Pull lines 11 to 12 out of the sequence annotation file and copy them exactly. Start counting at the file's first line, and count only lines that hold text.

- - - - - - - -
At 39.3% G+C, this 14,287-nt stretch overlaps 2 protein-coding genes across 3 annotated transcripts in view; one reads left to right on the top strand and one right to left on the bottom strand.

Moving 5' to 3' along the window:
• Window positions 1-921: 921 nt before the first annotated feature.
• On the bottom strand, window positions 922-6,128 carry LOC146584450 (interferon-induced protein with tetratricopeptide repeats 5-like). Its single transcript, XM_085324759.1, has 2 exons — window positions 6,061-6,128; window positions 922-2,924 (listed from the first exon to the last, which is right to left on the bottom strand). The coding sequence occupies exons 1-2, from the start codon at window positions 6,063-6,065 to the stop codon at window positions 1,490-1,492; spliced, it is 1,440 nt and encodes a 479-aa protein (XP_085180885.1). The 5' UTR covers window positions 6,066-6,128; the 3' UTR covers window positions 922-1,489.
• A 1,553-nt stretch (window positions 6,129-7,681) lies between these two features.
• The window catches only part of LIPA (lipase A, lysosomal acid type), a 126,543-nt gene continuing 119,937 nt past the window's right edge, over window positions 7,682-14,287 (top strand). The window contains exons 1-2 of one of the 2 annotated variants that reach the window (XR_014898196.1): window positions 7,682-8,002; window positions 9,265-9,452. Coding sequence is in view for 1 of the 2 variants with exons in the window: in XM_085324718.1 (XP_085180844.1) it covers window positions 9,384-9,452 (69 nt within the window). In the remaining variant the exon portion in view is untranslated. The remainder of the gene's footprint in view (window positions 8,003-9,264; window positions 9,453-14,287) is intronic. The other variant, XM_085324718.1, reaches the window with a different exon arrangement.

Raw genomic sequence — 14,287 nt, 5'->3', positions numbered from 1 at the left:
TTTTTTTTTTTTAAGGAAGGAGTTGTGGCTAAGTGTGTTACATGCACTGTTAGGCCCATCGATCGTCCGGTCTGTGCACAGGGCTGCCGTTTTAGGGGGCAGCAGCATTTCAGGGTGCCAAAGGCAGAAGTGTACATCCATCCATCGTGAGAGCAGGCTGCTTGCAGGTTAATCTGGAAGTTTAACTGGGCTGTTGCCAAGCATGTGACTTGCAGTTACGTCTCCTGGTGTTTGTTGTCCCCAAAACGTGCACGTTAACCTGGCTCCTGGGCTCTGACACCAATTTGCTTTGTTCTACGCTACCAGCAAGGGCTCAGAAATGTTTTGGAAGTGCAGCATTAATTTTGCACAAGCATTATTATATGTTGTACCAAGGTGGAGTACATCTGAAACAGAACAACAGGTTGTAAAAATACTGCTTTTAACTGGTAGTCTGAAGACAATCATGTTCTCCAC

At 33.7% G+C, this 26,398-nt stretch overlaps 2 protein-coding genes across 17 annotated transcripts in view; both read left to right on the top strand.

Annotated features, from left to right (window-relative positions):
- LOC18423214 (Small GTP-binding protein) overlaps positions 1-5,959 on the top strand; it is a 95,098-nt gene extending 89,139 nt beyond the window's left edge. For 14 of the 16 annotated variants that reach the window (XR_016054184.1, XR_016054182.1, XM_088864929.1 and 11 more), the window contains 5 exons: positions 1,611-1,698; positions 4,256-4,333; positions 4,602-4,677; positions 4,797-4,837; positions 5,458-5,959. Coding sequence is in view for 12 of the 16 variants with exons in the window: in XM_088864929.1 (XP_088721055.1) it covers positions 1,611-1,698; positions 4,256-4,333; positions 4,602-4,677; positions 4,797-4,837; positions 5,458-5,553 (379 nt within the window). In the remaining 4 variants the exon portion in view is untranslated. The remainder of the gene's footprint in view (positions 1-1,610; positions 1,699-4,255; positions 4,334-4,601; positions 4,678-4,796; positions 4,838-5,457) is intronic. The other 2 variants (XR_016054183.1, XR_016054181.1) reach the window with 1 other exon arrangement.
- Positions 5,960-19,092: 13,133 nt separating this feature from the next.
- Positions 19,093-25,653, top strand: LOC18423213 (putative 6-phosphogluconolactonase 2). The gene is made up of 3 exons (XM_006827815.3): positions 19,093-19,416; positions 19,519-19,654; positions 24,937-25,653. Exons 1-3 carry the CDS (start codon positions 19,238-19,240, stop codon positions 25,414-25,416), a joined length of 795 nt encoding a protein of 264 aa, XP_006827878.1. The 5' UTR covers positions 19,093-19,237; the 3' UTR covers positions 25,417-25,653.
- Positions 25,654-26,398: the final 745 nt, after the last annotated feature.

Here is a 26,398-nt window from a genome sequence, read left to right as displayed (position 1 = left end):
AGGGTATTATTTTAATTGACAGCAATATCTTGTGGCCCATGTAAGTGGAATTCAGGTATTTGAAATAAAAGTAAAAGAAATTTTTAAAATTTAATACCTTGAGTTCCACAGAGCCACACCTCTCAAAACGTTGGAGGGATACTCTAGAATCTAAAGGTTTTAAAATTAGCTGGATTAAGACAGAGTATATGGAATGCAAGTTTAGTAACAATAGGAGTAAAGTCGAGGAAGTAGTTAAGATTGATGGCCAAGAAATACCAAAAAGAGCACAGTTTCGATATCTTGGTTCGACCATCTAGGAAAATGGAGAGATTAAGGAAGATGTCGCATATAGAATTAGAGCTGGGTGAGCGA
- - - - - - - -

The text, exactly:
- LOC18423214 (Small GTP-binding protein) overlaps positions 1-5,959 on the top strand; it is a 95,098-nt gene extending 89,139 nt beyond the window's left edge. For 14 of the 16 annotated variants that reach the window (XR_016054184.1, XR_016054182.1, XM_088864929.1 and 11 more), the window contains 5 exons: positions 1,611-1,698; positions 4,256-4,333; positions 4,602-4,677; positions 4,797-4,837; positions 5,458-5,959. Coding sequence is in view for 12 of the 16 variants with exons in the window: in XM_088864929.1 (XP_088721055.1) it covers positions 1,611-1,698; positions 4,256-4,333; positions 4,602-4,677; positions 4,797-4,837; positions 5,458-5,553 (379 nt within the window). In the remaining 4 variants the exon portion in view is untranslated. The remainder of the gene's footprint in view (positions 1-1,610; positions 1,699-4,255; positions 4,334-4,601; positions 4,678-4,796; positions 4,838-5,457) is intronic. The other 2 variants (XR_016054183.1, XR_016054181.1) reach the window with 1 other exon arrangement.
- Positions 5,960-19,092: 13,133 nt separating this feature from the next.